A fruitful day for DiDIY in Thessaloniki

Febryary 3rd, 2016, that is the day before our first 2016 Project Meeting was a very busy day. We had four different meetings with different groups and organizations who, for one reason or another, may have some interest in greater diffusion of Digital DIY.

The day started with a visit to Oecon Group, a Business Development Consulting firm that also works with startups, and had organized the Thessaloniki event of the Startup Europe Week in the same days of our meeting. At Oecon, we've discussed how a broader diffusion of DiDIY would create a social and cultural environment more favourable (also) for startups. An environment, that is, that would create more occasions, for more people, to acquire and develop the skills and relationships that are prerequisites to the launch and success of many types of startups.

Later in the morning,  an updated version of our "Introduction to DiDIY" talk took place, organized by professors Eleni Papadoupoulou and Ioannis Stamelos, at the School of Spatial Planning and Development of the Aristotle University. During that moment we discussed, among other things:

  • usage of DiDIY open maps and mapping communities as OpenStreetMap by rural communities
  • the possibilities, for the same communities, to build through DiDIY some of the farming machines they need, and the related services
  • other issues mentioned in our "awareness report". Especially the need, for makers but above all for society as a whole, to rethink concepts like "product liability" and understand the long term consequences of such changes

An afternoon with makers

After lunch, we first meet the internal Makers Society of our host, the American College of Thessaloniki. Several interesting things  are happening there, which deserved their own post.

The meeting tour ended at TechMinistry, a space "dedicated to creative software and hardware hacking in Thessaloniki".  We've learned that, among other things, some TechMinistry members are working with a local troupe to use DiDIY in the scenography for a new play. Even at TechMinistry, however, most of the (great!) discussion focused on two things:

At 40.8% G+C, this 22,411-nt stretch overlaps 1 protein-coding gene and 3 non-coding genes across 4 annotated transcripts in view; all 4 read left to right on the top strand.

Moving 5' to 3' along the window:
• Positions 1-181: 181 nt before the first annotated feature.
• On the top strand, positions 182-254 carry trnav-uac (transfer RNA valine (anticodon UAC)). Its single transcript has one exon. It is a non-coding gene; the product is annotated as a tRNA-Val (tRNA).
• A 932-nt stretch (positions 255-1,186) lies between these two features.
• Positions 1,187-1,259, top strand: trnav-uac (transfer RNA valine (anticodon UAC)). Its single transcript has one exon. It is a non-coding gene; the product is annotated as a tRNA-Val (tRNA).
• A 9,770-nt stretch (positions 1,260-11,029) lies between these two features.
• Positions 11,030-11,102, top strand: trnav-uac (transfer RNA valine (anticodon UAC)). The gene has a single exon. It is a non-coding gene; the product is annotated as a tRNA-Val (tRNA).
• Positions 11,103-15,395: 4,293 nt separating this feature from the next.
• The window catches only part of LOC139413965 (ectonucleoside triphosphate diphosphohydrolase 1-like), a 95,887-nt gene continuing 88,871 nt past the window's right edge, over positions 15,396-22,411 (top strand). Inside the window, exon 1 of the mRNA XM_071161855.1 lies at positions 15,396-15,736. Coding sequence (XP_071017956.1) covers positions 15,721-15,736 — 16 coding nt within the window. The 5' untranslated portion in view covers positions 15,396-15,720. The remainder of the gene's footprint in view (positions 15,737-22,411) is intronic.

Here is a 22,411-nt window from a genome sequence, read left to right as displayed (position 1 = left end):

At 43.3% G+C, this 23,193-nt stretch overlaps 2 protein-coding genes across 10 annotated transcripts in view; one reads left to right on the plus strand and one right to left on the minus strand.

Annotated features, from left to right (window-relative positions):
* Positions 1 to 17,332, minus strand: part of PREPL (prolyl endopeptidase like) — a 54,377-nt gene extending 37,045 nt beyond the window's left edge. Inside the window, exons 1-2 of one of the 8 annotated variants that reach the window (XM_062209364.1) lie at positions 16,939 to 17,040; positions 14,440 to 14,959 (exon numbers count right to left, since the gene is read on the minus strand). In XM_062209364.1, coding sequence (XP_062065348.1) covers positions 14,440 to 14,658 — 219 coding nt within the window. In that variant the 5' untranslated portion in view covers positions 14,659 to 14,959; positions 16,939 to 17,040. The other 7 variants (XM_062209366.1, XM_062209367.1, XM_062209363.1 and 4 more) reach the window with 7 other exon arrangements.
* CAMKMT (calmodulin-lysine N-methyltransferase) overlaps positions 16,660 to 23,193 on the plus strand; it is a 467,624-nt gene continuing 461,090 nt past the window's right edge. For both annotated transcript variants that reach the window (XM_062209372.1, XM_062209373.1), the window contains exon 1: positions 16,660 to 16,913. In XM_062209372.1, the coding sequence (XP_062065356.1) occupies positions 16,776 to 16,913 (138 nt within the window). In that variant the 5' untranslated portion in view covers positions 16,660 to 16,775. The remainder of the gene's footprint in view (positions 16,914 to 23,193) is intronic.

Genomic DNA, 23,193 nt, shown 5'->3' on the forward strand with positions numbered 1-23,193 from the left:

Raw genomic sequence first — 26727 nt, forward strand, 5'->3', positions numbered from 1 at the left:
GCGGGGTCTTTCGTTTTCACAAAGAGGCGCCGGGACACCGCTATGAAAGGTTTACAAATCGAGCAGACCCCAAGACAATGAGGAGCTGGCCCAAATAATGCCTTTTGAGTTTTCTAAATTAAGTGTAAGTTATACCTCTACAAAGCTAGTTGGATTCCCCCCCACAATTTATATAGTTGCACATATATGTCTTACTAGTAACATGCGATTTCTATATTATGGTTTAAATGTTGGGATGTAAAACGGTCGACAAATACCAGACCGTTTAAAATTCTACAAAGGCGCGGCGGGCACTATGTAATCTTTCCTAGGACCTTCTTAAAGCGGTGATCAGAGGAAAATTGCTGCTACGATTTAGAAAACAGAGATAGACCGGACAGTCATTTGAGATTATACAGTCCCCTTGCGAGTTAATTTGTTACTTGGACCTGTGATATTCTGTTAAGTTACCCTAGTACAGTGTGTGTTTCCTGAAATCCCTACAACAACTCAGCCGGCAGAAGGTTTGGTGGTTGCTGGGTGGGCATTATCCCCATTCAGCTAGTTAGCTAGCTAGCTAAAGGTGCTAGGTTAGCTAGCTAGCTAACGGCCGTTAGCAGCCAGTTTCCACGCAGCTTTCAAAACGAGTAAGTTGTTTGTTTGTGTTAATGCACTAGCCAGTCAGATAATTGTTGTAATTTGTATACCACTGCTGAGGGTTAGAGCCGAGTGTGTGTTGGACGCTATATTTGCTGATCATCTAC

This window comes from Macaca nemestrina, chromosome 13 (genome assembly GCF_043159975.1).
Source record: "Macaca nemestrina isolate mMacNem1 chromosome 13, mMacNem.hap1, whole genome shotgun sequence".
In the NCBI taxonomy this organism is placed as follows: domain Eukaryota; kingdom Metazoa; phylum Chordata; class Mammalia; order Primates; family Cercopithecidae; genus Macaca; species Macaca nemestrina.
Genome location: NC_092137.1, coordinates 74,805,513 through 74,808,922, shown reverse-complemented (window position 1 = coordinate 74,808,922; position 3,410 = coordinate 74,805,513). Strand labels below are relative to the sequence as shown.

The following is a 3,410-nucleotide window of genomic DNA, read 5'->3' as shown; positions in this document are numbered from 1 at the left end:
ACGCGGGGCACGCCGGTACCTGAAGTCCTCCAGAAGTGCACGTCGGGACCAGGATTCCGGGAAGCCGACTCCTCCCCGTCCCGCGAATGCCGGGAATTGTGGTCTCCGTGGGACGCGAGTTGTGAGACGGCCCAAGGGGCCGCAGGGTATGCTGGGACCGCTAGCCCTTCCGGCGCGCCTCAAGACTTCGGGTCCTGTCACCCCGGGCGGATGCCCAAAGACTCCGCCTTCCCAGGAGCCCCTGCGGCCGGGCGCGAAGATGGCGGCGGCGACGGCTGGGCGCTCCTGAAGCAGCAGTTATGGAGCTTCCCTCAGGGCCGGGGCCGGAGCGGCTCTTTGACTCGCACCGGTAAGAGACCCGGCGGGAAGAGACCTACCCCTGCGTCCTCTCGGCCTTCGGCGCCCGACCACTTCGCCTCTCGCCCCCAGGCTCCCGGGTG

• ethical positive and negative consequences of DiDIY (a hot topic even at the other Makers Club!): what changes when one's DiDIY activity may, even unintentionally, harm others?
  • legal and bureacratic barriers to DiDIY and DiDIY promotion, which lead us directly to...

The final question: which laws and regulations hinder DiDIY?

This is a topic that came up primarily in the Oecon and TechMinistry meetings, but also in other moments of the day. Current regulations, from product liability norms to certification requirements, are not friendly to DiDIY. Some new regulation is surely needed (would you enjoy somebody else's badly assembled drones flying over your head?), but it must allow DiDIY to florish. That is why one of the final deliverables of our project will be the production of guidelines to support both education and policy making on DiDIY. In order to produce such documents, however, we need the names of all the norms, laws, etc.. that make makers life harder than it should be, in every European country.

This is why we formally asked to our friends at TechMinistry, and now repeat the same request not only to everybody else we met in Thessaloniki, but to makers all over Europe:

"please send us a list with the names of all the rules that force makers in your Country to bear expenses and bureaucratic overloads that were conceived when only big companies, with lots of money and full time lawyers, could afford manufacturing, and when manufacturing was synonim of "mass production"

We need to list all these rules to analyse them and produce sensible guidelines for European lawmakers on when and how to update them. We need the answers, in each country, to questions like (but you are welcome to suggest more!):

  • What are the costs and procedures to follow to have a fablab fully compliant with your local safety rules?
  • What are the numbers and names of the laws/norms/regulations that contain or validate those rules?
  • What are the rules (cost, procedures, certifications...) to follow when one wants to transform something produced with DiDIY for personal use into a product that may be legally sold to others, even only on demand?

Practically everybody we talked with in Thessaloniki that day agreed that studying the answers to these questions may be one of the most interesting and relevant part of our project. Our friends at TechMinistry may be the first ones to provide the Greek part of those answers, but we need them from every European country. Please spread the word!